”Little girls, this seems to say, never stop upon your way. Never trust a stranger, friend. No-one knows how it will end. As you’re pretty, so be wise! Wolves may lurk in every guise. Now, as then, ‘tis simple truth… sweetest tongue has sharpest tooth.”
This particular passage is the moral/warning from “Le Petit Chaperon Rouge”, the original Little Red Riding Hood story by Charles Perrault. It’s read in a voiceover at the end of the movie, just as the end credits start to roll.
I’ve always liked that part, along with the main theme by George Fenton, who did the score for “The Company of Wolves”. It’s a very beautiful and haunting score and, as I stated, I especially like the main theme. Mr. Fenton has also composed the score for The Crucible, Cry Freedom, Groundhog Day and Memphis Belle among many!
The movie is based on the short story collection “The Bloody Chamber” by Angela Carter, who was also the co-writer of the screenplay along with the director, Neal Jordan (Mona Lisa, The Crying Game, Michael Collins).
It’s a weird fairytale kind of horror story set within a dream. It’s filled with symbolism and folklore, but it’s primarily the story of a young girl’s journey from being a child, discovering her own sexuality, to adulthood. There are lots of sexual undertones, but they are never presented “out loud” in the story though, but are only suggested very subtle throughout. This is where the symbolism comes in!
The story starts in modern times where Rosaleen, who has a stomach-ache, is in her bed sleeping. The dream she’s having will become the main story. Rosaleen is played by Sarah Patterson who hasn’t really done much since then. In the dream she lives in some sort of medieval fairytale forest with her parents, played by David Warner (The Omen, Tron) and Tusse Silberg (Gorky Park).
When her sister is killed by wolves and her parents are stricken with grief, she goes to live with her Granny for a while. Granny is portrayed very well by Angela Lansbury, who’s known from numerous roles in both movies and TV-shows, but, I suppose, mostly from “Murder, She Wrote”! Granny is a very nice old lady, but she also has a slight sinister touch.
She helps Rosaleen and teaches her about adult life but also tells her stories, warning her of strangers and to never stray from the paths of the forest or she’ll be lost forever. “A wolf may be more than he seems, he may come in many disguises! Worst kind of wolves are hairy on the inside and when they bite you… They drag you with them to hell!”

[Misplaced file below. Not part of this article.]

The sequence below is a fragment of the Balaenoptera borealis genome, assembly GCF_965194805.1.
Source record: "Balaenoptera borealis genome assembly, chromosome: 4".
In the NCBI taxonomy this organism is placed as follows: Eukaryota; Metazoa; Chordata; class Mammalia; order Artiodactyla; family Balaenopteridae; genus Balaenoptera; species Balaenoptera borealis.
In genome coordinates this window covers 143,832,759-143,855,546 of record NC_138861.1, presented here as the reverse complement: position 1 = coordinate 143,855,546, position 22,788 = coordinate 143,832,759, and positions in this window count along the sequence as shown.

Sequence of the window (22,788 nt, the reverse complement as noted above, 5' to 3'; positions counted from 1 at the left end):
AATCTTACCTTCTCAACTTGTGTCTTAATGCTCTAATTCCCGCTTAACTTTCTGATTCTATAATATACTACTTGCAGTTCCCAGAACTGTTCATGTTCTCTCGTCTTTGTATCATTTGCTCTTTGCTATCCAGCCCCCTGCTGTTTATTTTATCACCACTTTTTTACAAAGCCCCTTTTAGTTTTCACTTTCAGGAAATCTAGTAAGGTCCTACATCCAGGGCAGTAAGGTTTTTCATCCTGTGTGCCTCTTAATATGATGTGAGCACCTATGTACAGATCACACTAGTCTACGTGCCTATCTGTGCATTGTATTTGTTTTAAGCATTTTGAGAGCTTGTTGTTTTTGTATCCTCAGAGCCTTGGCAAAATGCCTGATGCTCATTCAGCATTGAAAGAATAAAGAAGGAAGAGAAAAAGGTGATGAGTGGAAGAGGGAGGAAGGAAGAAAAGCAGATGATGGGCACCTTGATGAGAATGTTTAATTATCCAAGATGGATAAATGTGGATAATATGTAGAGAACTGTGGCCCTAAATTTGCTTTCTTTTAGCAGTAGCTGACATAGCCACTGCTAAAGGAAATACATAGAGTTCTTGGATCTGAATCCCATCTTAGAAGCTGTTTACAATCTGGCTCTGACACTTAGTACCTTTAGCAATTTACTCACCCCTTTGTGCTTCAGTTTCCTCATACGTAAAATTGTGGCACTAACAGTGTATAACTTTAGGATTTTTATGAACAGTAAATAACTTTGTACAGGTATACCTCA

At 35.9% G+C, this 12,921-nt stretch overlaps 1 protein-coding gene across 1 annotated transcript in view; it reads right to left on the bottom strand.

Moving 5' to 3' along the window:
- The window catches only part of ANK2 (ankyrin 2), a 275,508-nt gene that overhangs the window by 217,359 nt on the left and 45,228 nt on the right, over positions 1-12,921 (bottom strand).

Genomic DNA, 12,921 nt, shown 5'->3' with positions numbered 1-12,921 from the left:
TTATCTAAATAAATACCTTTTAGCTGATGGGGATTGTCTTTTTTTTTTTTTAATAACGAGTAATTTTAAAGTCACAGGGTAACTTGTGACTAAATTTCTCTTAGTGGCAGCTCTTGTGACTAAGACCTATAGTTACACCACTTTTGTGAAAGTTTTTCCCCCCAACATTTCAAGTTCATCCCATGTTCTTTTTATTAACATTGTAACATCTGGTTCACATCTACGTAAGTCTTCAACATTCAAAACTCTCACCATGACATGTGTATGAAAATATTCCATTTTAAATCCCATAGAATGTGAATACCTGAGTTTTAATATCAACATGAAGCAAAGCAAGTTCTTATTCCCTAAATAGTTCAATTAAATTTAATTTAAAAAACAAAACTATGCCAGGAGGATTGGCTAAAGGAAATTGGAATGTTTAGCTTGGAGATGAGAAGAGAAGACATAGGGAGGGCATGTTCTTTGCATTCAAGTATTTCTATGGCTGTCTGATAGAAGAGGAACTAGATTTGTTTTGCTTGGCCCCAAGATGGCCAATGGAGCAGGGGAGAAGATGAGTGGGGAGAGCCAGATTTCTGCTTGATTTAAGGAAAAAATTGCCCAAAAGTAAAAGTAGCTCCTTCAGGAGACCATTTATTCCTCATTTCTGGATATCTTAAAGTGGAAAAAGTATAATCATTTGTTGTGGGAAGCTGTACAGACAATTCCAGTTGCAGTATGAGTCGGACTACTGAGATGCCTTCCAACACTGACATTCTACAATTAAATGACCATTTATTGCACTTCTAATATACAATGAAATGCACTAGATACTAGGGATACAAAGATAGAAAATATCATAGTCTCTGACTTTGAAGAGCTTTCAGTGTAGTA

The stories are horrific tales including werewolves and even the Devil himself makes a brief appearance in one of them. He’s played by Terence Stamp in an un-credited role, by the way! The first story is about a newlywed couple where, on their wedding-night, the groom disappears not to return until years later.
Outraged that his bride has since re-married and given birth, he starts to transform into a wolf in front of his terrified wife and her children. This scene is a messy one and ends with a severed head floating around in a bucket of milk. The bride is played by Kathryn Pogson (Brazil) and I’m sure you’ll recognize the groom, who’s played by Stephen Rea (The Crying Game, Interview with the Vampire).
In the same village as Rosaleen lives in, is also a boy whom she’s known all her life and he’s a bit smitten with her. Well, actually more than a bit… They spend a lot of time in the forest, going for long walks and such. The boy is nice enough, but Rosaleen is not interested in him in that way and just toys with him, making him chase her for a kiss, one which she has no intention in giving him anyway.
Later, when she’s going through the forest on her way to Granny’s house with a basket of food and wine, she meets the Huntsman. He’s very seductive and handsome and this is where her adult feelings of lust and love start to grow and get real. In the role of the Huntsman is Micha Bergese, an actor you’ve probably never heard of. He’s only done small parts in a couple of TV-series and a handful of movies. He’s not bad here though!
The sets in “The Company of Wolves” are also worth a mention, because they are very impressive. The movie was done on a relatively small budget, but Neal Jordan still managed to make the forest feel almost claustrophobic with its semi-darkness and dense trees. It’s like not even the sunlight can penetrate the foliage. It’s definitely very fairytale-like! Very mystical, and it’s almost like something taken out of a story by Jacob and Wilhelm Grimm, the famous German storytellers!
The story itself? I wrote earlier that it was primarily a story about a girl coming of age. Yeah, well, it’s not as straightforward as that… You have to look between the lines, so to speak, to get it all. It’s a “stories within stories” kind of story, if you know what I mean. The modern times setting is the frame for the dream-story, which in turn is the frame for the stories told within it.
And all throughout you get little hints as to what it’s all about. It’s a complex story and not for everyone. If you’re looking for a straight-up horror movie or indeed a cute little fairytale love-story, you’re definitely in the wrong movie-theatre! It’s not a movie you throw on to have running in the background, because you won’t understand it if you do! If you instead like a movie that makes you think to follow the story-line… Well then, step right in! I’ve saved you a seat right next to me! I don’t mind watching it again!
So my friends… have you seen “The Company of Wolves”? If you have, please leave your thoughts in the comment section below! I’d love to know what you thought of it. Until next time…